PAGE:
Happy Bastille Day!
It seems a delightful occasion. There’s the running of the maids, the marching about singing “Allons Enfants De La Patrie,” the waving of blue, white and red flags.
On the surface, it looks like the American revolution. It even employs the same color scheme.
But the difference is as fascinating as the similarity. And Le Quatorze Juillet always reminds me of how hard democracy is, that our country is as much an exercise in luck as in anything.
We tend to forget this. Hot weather brings revolution. Crowds pour into the streets. “Marvelous!” we say. “You’ve seen the light!” Thomas Jefferson was a strong supporter of the French revolution, even as the tumbrils marked “To Behead” began rolling through the streets. “Sacrifices must be made. It’s just like our revolution, but with better wine!” he suggested.
But it wasn’t. A good general rule of history is that if you are beheading people, you are doing something wrong. The French Revolution stands as a classic reminder of the fact that sequels don’t always live up to the originals.
So Bastille Day remains relevant for reasons other than our modern mania for celebrating anniversaries. It shows how hard this thing is.
There’s always something delightfully complacent about the Fourth of July. In the light of the fireworks, America feels almost inevitable.
And on Bastille Day, France does, too. Now France has things under control, with the exception of Dominique Strauss-Kahn. But it was not always so easy.
The French Revolution almost immediately fell victim to all sorts of rookie mistakes. Behead the aristocrats? Rename the months? Put a man named Maximilien in charge of things? These are textbook examples of what not to do with your revolution. The French Revolution was that class project that falls apart in your hands as you glance bewilderedly over at George and John and Ben and Thomas and James’s beautifully formed governing system, unruffled except for a Whiskey Rebellion. “You made this look so easy!” you yell. “Why didn’t you tell us that it helped to have a tradition of self-government before we whacked Louis XVI?” The revolution deteriorated so badly that it actually made having Napoleon in charge seem like an appealing prospect.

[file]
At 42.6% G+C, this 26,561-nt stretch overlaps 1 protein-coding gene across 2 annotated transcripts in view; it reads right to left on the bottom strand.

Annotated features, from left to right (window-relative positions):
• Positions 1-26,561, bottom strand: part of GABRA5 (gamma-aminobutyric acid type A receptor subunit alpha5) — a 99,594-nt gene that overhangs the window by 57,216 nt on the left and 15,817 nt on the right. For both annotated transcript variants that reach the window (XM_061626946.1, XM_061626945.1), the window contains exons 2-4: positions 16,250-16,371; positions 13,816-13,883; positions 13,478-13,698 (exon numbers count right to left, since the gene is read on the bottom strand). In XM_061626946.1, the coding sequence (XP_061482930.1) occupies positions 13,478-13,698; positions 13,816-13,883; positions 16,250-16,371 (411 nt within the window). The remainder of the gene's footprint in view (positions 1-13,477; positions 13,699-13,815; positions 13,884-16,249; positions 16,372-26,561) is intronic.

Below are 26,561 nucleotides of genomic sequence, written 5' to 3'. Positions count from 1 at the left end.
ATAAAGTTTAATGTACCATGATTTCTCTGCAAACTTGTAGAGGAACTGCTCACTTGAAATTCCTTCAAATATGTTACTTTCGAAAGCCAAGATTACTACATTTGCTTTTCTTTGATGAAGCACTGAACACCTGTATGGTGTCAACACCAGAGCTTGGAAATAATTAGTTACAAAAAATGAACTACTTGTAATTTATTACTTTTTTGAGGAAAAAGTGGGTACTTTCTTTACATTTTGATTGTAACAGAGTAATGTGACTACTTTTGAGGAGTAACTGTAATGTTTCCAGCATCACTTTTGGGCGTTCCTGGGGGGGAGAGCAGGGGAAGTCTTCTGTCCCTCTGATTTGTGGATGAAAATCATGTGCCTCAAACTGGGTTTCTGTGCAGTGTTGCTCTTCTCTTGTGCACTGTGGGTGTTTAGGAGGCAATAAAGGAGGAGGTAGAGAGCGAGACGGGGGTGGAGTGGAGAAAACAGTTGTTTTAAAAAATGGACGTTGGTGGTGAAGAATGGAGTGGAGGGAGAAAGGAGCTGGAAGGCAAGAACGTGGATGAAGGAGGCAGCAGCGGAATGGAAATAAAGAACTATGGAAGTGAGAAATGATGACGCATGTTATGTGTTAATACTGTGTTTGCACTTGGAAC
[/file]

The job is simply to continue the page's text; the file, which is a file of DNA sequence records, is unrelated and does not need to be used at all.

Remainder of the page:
(“This is what will happen if we don’t raise the debt ceiling!” Eric Cantor suggests.)
Until we glance at France, we tend to forget how much luck our revolution required.
Ours was not trivial, but of all the things to provoke revolt — a tax on tea? Some would liken this to revolting to stop the Netflix rate hikes. We have a unique concatenation of circumstances — a robust tradition of self-government, a lot of space and a population heterogeneous enough to view this as a strength rather than a liability.
In shock, we watched 1789’s hope turn to 1793’s terror. “Come on guys, get it together,” we yelled to France. “You should be pursuing happiness by now. Stop beheading people!”
But it’s hard to stop at just one beheading. The head in the basket makes such a satisfying thump.
This spring saw a series of rebellions that started, as the French did, in the streets with people fed up with not being treated as people. And as usual, we got excited. “You’ve seen the light!” we yelled. “Welcome to the fold!”
But what comes next is the tricky part. Maybe no Napoleon will ride into Tahrir Square. But the road may be bumpy and choked with tumbrils.
France was ultimately an optimistic tale. Democracy is a hardy plant once it takes root. Today we celebrate that. But it took a while, and it was ugly. N’oubliez pas!